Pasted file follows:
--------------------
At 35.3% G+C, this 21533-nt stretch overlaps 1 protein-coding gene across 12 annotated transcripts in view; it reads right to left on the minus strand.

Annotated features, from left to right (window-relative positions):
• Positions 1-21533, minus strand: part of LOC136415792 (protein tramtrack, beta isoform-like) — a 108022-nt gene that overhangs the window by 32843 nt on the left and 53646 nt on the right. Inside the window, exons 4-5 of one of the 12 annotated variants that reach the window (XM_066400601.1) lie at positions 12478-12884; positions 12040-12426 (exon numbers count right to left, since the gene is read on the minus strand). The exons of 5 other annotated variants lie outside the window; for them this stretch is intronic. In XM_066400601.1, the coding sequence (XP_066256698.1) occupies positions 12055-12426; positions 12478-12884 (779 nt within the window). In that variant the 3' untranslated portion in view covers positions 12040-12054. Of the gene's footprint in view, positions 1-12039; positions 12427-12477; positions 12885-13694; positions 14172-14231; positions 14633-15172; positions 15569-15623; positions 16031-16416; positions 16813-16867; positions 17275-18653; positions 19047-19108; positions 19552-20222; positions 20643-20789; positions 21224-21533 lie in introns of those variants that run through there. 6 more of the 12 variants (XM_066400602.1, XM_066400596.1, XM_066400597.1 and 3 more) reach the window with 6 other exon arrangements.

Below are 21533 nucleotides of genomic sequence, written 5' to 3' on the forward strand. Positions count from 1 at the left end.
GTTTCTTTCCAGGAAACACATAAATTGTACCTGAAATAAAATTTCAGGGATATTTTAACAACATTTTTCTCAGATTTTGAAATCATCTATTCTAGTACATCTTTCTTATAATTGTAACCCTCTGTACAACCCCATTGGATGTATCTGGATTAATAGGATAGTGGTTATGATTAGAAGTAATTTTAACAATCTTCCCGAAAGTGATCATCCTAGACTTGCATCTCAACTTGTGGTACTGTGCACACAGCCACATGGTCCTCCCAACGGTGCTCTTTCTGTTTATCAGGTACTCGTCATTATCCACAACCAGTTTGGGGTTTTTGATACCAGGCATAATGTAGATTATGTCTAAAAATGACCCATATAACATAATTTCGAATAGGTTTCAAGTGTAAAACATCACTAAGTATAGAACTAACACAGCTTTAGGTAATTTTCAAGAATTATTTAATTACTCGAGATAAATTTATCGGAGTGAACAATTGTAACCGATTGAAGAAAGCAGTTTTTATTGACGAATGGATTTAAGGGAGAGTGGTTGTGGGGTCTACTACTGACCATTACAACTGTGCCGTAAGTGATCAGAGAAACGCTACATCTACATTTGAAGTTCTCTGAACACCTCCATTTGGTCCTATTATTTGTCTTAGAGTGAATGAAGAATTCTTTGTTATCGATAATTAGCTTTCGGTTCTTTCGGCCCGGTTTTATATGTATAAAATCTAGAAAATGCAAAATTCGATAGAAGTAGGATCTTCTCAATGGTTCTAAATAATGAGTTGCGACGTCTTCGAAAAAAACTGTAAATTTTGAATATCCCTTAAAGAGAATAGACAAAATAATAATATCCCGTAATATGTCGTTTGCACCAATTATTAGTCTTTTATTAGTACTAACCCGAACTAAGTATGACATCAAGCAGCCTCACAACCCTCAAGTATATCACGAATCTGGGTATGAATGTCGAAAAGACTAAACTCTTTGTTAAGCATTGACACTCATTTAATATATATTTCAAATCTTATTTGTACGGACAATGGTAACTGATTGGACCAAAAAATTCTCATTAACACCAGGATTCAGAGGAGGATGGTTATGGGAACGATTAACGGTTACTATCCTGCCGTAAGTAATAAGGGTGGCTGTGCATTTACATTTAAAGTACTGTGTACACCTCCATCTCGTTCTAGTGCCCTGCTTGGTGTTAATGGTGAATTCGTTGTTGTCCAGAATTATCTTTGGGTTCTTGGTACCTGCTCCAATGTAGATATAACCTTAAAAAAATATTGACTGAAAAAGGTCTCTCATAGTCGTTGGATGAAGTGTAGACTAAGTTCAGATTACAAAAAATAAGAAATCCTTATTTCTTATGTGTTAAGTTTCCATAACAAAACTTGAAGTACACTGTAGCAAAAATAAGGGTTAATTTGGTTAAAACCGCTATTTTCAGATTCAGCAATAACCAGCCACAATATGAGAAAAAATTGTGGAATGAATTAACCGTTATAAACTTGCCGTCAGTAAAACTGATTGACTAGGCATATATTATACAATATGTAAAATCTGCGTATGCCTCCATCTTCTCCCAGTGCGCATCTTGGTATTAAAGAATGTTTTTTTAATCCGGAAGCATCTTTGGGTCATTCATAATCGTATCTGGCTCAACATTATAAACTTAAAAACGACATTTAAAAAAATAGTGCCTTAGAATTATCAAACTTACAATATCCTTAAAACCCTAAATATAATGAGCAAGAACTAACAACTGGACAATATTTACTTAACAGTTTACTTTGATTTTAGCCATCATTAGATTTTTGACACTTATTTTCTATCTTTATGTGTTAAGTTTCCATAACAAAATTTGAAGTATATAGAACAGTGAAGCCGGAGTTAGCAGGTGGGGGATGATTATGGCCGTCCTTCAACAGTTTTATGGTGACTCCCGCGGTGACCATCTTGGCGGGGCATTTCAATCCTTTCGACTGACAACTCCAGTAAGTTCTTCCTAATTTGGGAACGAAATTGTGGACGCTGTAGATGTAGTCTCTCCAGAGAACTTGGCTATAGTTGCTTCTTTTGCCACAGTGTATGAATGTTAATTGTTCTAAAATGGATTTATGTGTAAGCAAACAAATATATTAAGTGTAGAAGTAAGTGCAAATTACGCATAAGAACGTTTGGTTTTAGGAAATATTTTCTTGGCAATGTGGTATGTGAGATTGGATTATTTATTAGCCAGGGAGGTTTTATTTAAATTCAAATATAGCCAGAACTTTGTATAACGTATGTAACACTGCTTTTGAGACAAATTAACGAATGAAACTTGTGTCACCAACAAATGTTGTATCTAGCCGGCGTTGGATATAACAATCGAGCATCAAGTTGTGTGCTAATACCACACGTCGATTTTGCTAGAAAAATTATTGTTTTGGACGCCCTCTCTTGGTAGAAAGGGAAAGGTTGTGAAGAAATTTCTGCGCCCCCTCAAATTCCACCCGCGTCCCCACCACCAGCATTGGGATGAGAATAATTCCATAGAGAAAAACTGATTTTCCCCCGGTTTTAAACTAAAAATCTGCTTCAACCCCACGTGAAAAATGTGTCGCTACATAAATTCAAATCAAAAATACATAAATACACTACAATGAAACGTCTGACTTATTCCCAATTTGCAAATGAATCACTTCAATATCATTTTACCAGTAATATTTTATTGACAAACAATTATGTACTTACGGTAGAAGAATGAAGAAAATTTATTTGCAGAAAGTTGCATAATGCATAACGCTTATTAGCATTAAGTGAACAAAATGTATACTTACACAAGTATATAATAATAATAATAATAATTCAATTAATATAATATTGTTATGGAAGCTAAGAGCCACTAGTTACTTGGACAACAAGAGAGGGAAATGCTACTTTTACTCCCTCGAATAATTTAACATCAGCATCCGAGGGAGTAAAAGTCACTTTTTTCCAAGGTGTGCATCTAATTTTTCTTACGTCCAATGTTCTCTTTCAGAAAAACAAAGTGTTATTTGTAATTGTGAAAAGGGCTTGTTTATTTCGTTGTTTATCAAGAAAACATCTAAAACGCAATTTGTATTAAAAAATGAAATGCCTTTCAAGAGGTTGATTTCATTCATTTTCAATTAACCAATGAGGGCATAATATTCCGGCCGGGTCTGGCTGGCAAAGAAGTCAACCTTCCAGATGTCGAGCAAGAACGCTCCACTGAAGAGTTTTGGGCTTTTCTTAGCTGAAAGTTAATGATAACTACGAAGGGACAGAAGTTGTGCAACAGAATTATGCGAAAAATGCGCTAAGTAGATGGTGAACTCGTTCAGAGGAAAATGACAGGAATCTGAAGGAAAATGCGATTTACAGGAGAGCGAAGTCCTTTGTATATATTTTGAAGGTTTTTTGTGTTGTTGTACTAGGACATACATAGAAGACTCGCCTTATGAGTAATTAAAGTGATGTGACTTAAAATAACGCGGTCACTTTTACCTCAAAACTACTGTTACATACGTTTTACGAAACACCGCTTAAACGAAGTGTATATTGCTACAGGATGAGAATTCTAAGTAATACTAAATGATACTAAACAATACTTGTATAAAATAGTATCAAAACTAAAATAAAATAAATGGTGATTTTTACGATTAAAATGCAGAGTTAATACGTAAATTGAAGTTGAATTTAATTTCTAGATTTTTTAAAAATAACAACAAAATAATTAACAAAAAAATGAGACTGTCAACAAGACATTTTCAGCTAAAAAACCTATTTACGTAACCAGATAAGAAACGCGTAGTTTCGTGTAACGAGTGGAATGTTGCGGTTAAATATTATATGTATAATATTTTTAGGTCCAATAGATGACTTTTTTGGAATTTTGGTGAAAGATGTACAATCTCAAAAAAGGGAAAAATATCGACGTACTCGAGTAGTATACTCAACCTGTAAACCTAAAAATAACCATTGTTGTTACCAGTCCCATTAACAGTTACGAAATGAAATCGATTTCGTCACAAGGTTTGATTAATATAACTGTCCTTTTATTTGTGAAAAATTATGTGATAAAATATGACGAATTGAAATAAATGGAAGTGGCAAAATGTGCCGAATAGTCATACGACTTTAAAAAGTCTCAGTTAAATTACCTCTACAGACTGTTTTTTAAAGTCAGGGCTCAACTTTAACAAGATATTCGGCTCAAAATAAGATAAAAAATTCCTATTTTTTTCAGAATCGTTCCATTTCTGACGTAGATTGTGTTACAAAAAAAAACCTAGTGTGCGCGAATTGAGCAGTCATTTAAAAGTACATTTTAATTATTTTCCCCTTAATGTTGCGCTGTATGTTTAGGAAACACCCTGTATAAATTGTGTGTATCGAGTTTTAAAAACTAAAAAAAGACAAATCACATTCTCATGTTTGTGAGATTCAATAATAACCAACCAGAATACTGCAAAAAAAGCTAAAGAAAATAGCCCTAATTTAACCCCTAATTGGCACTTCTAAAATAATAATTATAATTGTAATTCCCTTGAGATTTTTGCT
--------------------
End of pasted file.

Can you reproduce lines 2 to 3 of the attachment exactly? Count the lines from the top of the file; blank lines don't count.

Annotated features, from left to right (window-relative positions):
• Positions 1-21533, minus strand: part of LOC136415792 (protein tramtrack, beta isoform-like) — a 108022-nt gene that overhangs the window by 32843 nt on the left and 53646 nt on the right. Inside the window, exons 4-5 of one of the 12 annotated variants that reach the window (XM_066400601.1) lie at positions 12478-12884; positions 12040-12426 (exon numbers count right to left, since the gene is read on the minus strand). The exons of 5 other annotated variants lie outside the window; for them this stretch is intronic. In XM_066400601.1, the coding sequence (XP_066256698.1) occupies positions 12055-12426; positions 12478-12884 (779 nt within the window). In that variant the 3' untranslated portion in view covers positions 12040-12054. Of the gene's footprint in view, positions 1-12039; positions 12427-12477; positions 12885-13694; positions 14172-14231; positions 14633-15172; positions 15569-15623; positions 16031-16416; positions 16813-16867; positions 17275-18653; positions 19047-19108; positions 19552-20222; positions 20643-20789; positions 21224-21533 lie in introns of those variants that run through there. 6 more of the 12 variants (XM_066400602.1, XM_066400596.1, XM_066400597.1 and 3 more) reach the window with 6 other exon arrangements.